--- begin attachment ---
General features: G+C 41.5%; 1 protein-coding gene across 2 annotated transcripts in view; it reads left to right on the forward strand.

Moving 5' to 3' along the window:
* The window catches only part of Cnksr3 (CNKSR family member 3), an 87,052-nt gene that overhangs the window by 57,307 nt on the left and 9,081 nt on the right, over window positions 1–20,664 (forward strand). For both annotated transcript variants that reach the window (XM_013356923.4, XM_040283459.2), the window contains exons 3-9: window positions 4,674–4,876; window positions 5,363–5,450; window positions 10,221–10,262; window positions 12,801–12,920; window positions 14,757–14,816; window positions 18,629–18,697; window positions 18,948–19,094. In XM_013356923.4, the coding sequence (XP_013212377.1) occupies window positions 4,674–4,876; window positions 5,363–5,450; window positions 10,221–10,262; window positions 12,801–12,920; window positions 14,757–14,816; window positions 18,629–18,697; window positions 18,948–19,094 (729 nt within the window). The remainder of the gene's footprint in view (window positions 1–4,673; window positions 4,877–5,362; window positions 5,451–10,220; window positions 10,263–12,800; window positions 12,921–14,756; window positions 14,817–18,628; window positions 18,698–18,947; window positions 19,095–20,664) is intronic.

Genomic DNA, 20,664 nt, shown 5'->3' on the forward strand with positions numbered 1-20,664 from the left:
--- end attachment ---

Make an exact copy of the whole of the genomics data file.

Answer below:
General features: G+C 41.5%; 1 protein-coding gene across 2 annotated transcripts in view; it reads left to right on the forward strand.

Moving 5' to 3' along the window:
* The window catches only part of Cnksr3 (CNKSR family member 3), an 87,052-nt gene that overhangs the window by 57,307 nt on the left and 9,081 nt on the right, over window positions 1–20,664 (forward strand). For both annotated transcript variants that reach the window (XM_013356923.4, XM_040283459.2), the window contains exons 3-9: window positions 4,674–4,876; window positions 5,363–5,450; window positions 10,221–10,262; window positions 12,801–12,920; window positions 14,757–14,816; window positions 18,629–18,697; window positions 18,948–19,094. In XM_013356923.4, the coding sequence (XP_013212377.1) occupies window positions 4,674–4,876; window positions 5,363–5,450; window positions 10,221–10,262; window positions 12,801–12,920; window positions 14,757–14,816; window positions 18,629–18,697; window positions 18,948–19,094 (729 nt within the window). The remainder of the gene's footprint in view (window positions 1–4,673; window positions 4,877–5,362; window positions 5,451–10,220; window positions 10,263–12,800; window positions 12,921–14,756; window positions 14,817–18,628; window positions 18,698–18,947; window positions 19,095–20,664) is intronic.

Genomic DNA, 20,664 nt, shown 5'->3' on the forward strand with positions numbered 1-20,664 from the left: